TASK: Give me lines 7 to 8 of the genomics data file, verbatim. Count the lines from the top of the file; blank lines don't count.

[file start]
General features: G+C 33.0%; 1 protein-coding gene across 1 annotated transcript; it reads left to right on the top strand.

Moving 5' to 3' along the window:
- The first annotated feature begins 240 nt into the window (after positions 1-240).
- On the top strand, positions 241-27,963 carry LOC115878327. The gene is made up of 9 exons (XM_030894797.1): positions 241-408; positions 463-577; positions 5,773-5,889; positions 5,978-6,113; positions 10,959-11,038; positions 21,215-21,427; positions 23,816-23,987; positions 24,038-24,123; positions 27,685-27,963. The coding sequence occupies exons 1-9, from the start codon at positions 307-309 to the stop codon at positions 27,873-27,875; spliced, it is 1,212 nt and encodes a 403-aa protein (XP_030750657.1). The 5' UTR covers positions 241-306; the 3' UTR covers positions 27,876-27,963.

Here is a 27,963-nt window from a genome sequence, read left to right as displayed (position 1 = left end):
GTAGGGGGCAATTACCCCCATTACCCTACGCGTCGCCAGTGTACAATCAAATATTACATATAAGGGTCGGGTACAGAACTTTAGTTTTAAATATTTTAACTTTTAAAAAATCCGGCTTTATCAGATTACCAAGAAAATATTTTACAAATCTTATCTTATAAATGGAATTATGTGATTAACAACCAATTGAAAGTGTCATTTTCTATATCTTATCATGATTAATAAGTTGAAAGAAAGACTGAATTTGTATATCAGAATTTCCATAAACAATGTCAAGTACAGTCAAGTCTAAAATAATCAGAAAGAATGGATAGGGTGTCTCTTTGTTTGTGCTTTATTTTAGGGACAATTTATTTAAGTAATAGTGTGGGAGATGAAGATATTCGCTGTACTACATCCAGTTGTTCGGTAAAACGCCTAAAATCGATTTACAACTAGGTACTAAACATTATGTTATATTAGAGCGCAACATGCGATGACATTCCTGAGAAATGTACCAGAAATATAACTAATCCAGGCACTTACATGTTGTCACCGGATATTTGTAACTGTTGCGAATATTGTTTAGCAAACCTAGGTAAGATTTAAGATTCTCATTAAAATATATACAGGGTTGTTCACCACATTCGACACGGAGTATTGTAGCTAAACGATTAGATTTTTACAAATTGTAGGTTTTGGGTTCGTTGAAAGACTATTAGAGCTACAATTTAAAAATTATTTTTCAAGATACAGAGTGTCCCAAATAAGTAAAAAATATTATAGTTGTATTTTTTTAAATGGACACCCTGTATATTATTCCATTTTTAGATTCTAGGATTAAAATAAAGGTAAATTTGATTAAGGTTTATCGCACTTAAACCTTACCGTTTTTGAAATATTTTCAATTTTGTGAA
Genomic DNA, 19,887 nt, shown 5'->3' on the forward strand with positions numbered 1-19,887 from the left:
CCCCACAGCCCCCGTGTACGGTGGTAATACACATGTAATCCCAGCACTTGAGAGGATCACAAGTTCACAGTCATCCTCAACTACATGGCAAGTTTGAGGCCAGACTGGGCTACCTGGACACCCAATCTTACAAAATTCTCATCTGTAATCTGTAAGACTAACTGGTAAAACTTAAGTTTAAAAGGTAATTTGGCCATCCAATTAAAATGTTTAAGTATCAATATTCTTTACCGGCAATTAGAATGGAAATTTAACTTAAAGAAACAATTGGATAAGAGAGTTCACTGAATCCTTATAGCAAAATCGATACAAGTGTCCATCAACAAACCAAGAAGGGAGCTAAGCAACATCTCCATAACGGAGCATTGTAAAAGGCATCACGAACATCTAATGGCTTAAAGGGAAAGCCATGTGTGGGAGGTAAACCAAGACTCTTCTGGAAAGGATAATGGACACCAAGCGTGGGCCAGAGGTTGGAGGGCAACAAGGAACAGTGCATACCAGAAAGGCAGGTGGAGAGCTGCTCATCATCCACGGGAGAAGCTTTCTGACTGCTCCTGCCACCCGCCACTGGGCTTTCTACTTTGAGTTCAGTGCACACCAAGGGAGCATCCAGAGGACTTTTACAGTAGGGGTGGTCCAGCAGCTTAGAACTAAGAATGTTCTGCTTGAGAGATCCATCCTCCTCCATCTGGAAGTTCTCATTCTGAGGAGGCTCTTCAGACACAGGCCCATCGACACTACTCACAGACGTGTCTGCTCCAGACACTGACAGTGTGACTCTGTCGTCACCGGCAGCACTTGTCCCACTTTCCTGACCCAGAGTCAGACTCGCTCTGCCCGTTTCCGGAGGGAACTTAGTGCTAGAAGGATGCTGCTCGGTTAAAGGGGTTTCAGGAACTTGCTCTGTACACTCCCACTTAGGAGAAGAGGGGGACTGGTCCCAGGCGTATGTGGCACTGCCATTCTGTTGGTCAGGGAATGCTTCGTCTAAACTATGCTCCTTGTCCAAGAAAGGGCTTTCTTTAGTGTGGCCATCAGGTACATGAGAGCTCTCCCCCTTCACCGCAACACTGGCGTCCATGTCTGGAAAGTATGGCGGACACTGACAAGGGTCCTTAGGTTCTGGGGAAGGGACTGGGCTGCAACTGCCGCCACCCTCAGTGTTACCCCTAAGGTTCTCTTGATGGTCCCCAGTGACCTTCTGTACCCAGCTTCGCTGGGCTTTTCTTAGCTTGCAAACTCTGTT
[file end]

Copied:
Genomic DNA, 19,887 nt, shown 5'->3' on the forward strand with positions numbered 1-19,887 from the left:
CCCCACAGCCCCCGTGTACGGTGGTAATACACATGTAATCCCAGCACTTGAGAGGATCACAAGTTCACAGTCATCCTCAACTACATGGCAAGTTTGAGGCCAGACTGGGCTACCTGGACACCCAATCTTACAAAATTCTCATCTGTAATCTGTAAGACTAACTGGTAAAACTTAAGTTTAAAAGGTAATTTGGCCATCCAATTAAAATGTTTAAGTATCAATATTCTTTACCGGCAATTAGAATGGAAATTTAACTTAAAGAAACAATTGGATAAGAGAGTTCACTGAATCCTTATAGCAAAATCGATACAAGTGTCCATCAACAAACCAAGAAGGGAGCTAAGCAACATCTCCATAACGGAGCATTGTAAAAGGCATCACGAACATCTAATGGCTTAAAGGGAAAGCCATGTGTGGGAGGTAAACCAAGACTCTTCTGGAAAGGATAATGGACACCAAGCGTGGGCCAGAGGTTGGAGGGCAACAAGGAACAGTGCATACCAGAAAGGCAGGTGGAGAGCTGCTCATCATCCACGGGAGAAGCTTTCTGACTGCTCCTGCCACCCGCCACTGGGCTTTCTACTTTGAGTTCAGTGCACACCAAGGGAGCATCCAGAGGACTTTTACAGTAGGGGTGGTCCAGCAGCTTAGAACTAAGAATGTTCTGCTTGAGAGATCCATCCTCCTCCATCTGGAAGTTCTCATTCTGAGGAGGCTCTTCAGACACAGGCCCATCGACACTACTCACAGACGTGTCTGCTCCAGACACTGACAGTGTGACTCTGTCGTCACCGGCAGCACTTGTCCCACTTTCCTGACCCAGAGTCAGACTCGCTCTGCCCGTTTCCGGAGGGAACTTAGTGCTAGAAGGATGCTGCTCGGTTAAAGGGGTTTCAGGAACTTGCTCTGTACACTCCCACTTAGGAGAAGAGGGGGACTGGTCCCAGGCGTATGTGGCACTGCCATTCTGTTGGTCAGGGAATGCTTCGTCTAAACTATGCTCCTTGTCCAAGAAAGGGCTTTCTTTAGTGTGGCCATCAGGTACATGAGAGCTCTCCCCCTTCACCGCAACACTGGCGTCCATGTCTGGAAAGTATGGCGGACACTGACAAGGGTCCTTAGGTTCTGGGGAAGGGACTGGGCTGCAACTGCCGCCACCCTCAGTGTTACCCCTAAGGTTCTCTTGATGGTCCCCAGTGACCTTCTGTACCCAGCTTCGCTGGGCTTTTCTTAGCTTGCAAACTCTGTT